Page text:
Reimbursement: UHS expects the proposed CMS rate to bump up reimbursement by about 2.5% in 2023. They noted disappointment at CMS’ lack of appreciation for inflation. UHS also noted that they’re more than willing to straight up drop payor contracts if they don’t give UHS enough relief from inflationary pressures.

Labor & Expenses: UHS saw a lot of contract labor pressure on the hospital side, but less so on the behavioral side. Steve Filton had a LOT to say about the labor market, but bottom line, he and UHS believes that travel nurses will return to their local markets, albeit at higher base salaries. UHS spent about $150 million in premium pay related to contract labor.

Key Quote: “I mean I think if pre-pandemic our wage inflation was, let’s say, on the acute side 3%, 3.5%; on the behavioral side, it was probably 2%, 2.5%, I think post pandemic, we’re thinking those rates are up 100, 150, maybe even 200 basis points.

“I think we think those rates ease some in 2023 for a number of reasons that we’ve already talked about. But again, I think when we do that math, if we’re replacing nurses who were making $65 or $70 an hour with temporary or traveling nurses who are making $225 an hour, that’s really the drag on our earnings in the current period. If we ultimately replace those nursing hours that we were paying $225 for $75, even though that’s a reasonable increase from what we had been paying pre-pandemic, it’s still an enormous improvement over where we’re sitting right now.” – Steve Filton

Key Quote #2: “I’ll make one more point on this. What we’re trying to do — we’re doing — Steve already mentioned earlier, we do market surveys and we’re doing adjustments like on a quarterly basis in a lot of our markets, trying to understand exactly what the correct base rate is for market. One of the things I want to make sure people recognize is that a lot of traveling nurses don’t actually travel anywhere. So in certain markets, I’ve seen traveling nurses up to 50% of those “travelers” are people that live within 4 or 5 miles of where they’re traveling to. So a lot of them are people that have actually not gone anywhere. They’re taking traveler contracts in their home market. And what is happening now is going to continue to happen is that those opportunities for the traveling contracts are going away.And so hopefully, sooner than later, a lot more of those “traveling nurses,” if they want to stay in their home market, which they clearly do because they haven’t gone anywhere, they’re going to have to go back to the local hospitals at the local wage rates and not the traveling rates that they were getting for those contracts previously, and we’re already starting to see that. And hopefully, that’s going to accelerate in the next couple of months.” – Marc Miller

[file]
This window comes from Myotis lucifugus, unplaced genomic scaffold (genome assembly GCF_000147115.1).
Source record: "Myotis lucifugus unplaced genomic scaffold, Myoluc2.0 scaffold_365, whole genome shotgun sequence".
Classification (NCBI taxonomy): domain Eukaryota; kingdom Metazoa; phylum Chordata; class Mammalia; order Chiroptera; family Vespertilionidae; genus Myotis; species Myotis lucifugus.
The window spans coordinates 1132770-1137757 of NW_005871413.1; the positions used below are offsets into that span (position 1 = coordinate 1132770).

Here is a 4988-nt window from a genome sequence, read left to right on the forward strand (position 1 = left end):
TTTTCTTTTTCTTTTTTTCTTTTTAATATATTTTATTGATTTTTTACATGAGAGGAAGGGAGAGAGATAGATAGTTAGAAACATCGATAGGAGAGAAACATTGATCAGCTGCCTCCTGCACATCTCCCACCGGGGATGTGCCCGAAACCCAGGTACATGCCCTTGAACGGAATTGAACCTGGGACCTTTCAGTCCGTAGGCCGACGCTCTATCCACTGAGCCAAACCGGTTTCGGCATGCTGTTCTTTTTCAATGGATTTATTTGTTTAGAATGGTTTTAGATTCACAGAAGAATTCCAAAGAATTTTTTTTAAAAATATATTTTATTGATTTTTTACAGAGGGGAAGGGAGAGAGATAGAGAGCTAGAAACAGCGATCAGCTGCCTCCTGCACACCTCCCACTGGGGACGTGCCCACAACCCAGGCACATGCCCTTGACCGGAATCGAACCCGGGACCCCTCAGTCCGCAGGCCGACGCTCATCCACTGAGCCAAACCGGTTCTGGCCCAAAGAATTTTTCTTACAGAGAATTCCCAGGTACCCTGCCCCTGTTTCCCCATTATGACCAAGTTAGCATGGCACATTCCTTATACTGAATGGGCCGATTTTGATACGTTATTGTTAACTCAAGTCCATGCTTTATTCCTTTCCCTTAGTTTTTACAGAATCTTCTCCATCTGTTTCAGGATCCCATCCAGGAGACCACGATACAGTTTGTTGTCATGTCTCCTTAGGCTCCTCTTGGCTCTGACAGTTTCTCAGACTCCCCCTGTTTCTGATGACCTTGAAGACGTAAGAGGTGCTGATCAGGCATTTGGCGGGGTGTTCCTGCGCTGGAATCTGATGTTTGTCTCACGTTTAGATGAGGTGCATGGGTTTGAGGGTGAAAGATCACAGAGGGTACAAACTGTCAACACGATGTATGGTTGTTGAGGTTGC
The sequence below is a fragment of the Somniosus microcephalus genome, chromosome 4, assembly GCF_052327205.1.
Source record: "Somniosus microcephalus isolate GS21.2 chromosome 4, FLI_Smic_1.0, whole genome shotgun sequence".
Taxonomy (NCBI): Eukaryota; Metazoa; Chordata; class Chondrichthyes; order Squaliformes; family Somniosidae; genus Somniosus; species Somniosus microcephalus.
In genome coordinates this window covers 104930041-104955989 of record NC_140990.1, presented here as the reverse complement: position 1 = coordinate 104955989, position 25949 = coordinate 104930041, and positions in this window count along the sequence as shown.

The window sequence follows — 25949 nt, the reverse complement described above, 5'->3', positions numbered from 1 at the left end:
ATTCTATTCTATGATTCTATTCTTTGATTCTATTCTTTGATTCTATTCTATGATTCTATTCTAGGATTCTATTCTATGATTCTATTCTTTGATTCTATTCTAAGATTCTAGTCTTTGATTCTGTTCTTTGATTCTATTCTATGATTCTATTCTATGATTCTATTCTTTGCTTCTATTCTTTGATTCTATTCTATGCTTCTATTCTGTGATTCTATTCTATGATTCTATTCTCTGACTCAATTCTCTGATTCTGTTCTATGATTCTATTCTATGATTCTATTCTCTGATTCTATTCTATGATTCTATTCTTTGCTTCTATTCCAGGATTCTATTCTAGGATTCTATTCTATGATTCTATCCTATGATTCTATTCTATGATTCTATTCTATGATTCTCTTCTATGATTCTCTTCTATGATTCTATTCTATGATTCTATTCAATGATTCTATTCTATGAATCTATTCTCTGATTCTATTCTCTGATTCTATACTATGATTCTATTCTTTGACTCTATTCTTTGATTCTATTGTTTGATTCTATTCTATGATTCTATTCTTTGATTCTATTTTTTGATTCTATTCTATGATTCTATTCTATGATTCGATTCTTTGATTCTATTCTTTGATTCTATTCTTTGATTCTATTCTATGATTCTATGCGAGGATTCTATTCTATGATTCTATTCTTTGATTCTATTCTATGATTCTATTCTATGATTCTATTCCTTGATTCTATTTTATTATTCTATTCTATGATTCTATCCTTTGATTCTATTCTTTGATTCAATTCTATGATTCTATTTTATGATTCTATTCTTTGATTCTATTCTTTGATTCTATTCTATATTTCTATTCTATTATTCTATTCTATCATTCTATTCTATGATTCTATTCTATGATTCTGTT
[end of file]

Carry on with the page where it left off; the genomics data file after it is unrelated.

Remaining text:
Madden’s Musing: I’ll be watching UHS after Q2, when they’re probably going to revise guidance lower related to contract labor headwinds amid a company that hasn’t had the greatest track record with labor.


Larger Implications for Healthcare

As inflation makes its way through the healthcare system, I’m expecting a few things to happen over the course of 2022:

Based on what I’m seeing, labor currently has the upper hand in the healthcare employer / employee struggle. Health systems are keenly aware of staffing shortages and are investing in a number of retention and recruiting efforts, including signing bonuses, quarterly salary evaluations, nursing school investments, nursing school debt repayment, and plenty of other programs.

  • As a result, the bulk of hospital labor pressures – most significantly, contract labor / travel staffing rates – will alleviate. Nurses will slowly find their way home.